Later this month, the BBC will launch a pilot project that could lead to all of its television programs being made available on the Internet.
The project, described in a report by the New Zealand Herald, will allow viewers to scan a guide on their computer screens and download any show they want to see. Programs will be viewable on a computer screen or could be burned onto a DVD to be watched through a television set. Alternatively, shows could be downloaded onto a personal digital assistant (PDA), a small hand-held computer.
The plan was conceived by Ashley Highfield, the BBC’s director of new media and technology, who discussed it with the Herald. “If we don’t enter this market, then exactly what happened to the music industry could happen to us, where we ignore it, keep our heads in the sand and everybody starts posting the content up there and ripping us off,” he said.
Highfield said the quality of the programs will be so high that the experience of watching a show on a PDA will be similar to that of viewing an in-flight film on an aircraft. The three-week pilot — called iMP (Internet Media Player) — will allow a selected group of 500 of the BBC’s staff to participate.
“The quality is staggeringly good,” Highfield said. “It’s slightly better than you get on the seat backs if you are in a plane, although PDAs have a slightly smaller screen. With your headphones on, it’s totally watchable.”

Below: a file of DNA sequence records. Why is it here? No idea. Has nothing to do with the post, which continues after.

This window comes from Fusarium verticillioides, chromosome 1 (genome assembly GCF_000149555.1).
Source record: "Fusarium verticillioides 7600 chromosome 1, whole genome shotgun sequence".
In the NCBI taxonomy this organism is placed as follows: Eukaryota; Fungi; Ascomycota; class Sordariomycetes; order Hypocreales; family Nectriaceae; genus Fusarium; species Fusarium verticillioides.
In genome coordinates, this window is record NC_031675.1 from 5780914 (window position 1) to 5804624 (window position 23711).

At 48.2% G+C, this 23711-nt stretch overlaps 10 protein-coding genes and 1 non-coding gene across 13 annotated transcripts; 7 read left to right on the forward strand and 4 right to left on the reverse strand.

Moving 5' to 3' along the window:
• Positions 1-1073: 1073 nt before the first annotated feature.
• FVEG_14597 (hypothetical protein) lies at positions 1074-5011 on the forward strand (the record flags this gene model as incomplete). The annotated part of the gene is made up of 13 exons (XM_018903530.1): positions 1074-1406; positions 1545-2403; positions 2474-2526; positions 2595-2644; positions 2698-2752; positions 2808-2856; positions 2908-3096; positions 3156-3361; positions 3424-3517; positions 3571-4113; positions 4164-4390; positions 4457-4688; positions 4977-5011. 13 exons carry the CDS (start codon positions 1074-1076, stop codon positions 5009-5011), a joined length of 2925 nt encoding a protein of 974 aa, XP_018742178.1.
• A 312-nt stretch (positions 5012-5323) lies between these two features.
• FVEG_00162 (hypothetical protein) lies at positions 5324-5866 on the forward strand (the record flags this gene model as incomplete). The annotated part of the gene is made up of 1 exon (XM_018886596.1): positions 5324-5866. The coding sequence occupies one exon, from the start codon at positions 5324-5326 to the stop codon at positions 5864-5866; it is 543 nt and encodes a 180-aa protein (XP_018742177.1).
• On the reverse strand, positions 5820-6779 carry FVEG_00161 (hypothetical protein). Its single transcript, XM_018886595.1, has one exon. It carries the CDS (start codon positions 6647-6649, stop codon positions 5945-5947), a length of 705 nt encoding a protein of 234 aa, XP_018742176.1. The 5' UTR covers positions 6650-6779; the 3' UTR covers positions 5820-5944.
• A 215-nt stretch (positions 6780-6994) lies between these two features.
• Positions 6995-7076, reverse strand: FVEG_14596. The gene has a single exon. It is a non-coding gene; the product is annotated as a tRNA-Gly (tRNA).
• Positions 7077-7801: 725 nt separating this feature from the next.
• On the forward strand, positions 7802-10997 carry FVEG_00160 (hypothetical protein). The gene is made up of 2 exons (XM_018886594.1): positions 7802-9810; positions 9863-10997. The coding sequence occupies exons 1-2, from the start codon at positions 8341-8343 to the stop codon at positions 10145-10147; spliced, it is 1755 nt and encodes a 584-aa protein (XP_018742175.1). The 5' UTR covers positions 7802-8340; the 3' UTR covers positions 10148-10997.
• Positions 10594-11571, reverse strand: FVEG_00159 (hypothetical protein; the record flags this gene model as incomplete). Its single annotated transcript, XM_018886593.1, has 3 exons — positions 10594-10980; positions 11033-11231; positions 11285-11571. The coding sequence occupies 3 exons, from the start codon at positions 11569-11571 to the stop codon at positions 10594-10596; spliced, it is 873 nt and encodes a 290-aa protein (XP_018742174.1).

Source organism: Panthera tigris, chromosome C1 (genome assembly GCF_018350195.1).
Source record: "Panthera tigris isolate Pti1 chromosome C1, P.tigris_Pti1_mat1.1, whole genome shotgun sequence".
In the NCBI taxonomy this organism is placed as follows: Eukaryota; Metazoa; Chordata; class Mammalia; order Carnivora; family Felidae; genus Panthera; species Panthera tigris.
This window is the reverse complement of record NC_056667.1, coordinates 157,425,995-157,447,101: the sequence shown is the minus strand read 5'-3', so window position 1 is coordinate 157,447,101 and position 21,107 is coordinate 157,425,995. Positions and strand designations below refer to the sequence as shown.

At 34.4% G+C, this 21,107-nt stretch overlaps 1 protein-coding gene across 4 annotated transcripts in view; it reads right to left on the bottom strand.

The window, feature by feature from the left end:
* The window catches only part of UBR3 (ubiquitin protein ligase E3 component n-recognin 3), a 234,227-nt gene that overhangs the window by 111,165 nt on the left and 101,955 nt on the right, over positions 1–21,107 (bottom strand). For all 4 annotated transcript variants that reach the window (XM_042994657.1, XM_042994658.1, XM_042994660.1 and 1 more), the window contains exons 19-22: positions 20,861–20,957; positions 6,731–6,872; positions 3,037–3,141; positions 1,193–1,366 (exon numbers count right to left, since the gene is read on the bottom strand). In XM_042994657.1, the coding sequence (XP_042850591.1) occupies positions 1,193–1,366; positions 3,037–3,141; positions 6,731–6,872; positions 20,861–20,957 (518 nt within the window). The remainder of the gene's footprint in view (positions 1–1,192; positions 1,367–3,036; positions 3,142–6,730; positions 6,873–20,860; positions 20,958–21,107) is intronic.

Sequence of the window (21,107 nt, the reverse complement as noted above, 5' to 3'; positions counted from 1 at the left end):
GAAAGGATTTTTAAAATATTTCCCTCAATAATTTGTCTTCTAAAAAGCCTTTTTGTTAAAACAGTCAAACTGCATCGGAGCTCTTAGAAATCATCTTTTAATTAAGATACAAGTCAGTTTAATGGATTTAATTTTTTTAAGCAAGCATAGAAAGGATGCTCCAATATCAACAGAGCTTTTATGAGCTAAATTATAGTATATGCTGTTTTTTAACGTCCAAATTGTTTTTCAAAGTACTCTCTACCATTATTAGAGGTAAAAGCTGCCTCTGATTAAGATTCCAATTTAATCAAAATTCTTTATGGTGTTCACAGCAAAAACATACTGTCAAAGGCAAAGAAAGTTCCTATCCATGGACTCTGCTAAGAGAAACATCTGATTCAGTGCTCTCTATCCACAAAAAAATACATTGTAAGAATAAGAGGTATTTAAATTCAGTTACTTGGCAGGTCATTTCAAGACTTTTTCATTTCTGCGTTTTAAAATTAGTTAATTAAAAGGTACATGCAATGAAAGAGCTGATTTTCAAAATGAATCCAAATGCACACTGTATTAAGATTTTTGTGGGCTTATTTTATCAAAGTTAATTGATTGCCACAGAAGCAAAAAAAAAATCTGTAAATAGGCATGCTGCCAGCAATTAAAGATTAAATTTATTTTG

After the BBC pilot, an external trial will be launched with 1000 people picked from subscribers with broadband service providers AOL, BT and Tiscali. The trial will examine whether people watch more television with iMP and if they change viewing patterns.
“If the feedback is strongly positive, we will have to look at how we clear bulk content and how we start to roll this out widely,” Highfield said.
The plan is to make all BBC television programs from the previous week available on the Internet via a program guide similar to that already used by digital television viewers.
The iMP project is driven by research that shows that people increasingly find it difficult to align their free-time with fixed TV schedules, the Herald reported. Homes with personal video recorders (PVRs) such as Sky Plus already “time-shift” 70 percent of the programs they watch to more convenient viewing times.
“Amongst younger audiences, television is having to compete against other media as well, not just different channels but trying to get eyeballs away from PlayStations and the Internet,” said Highfield.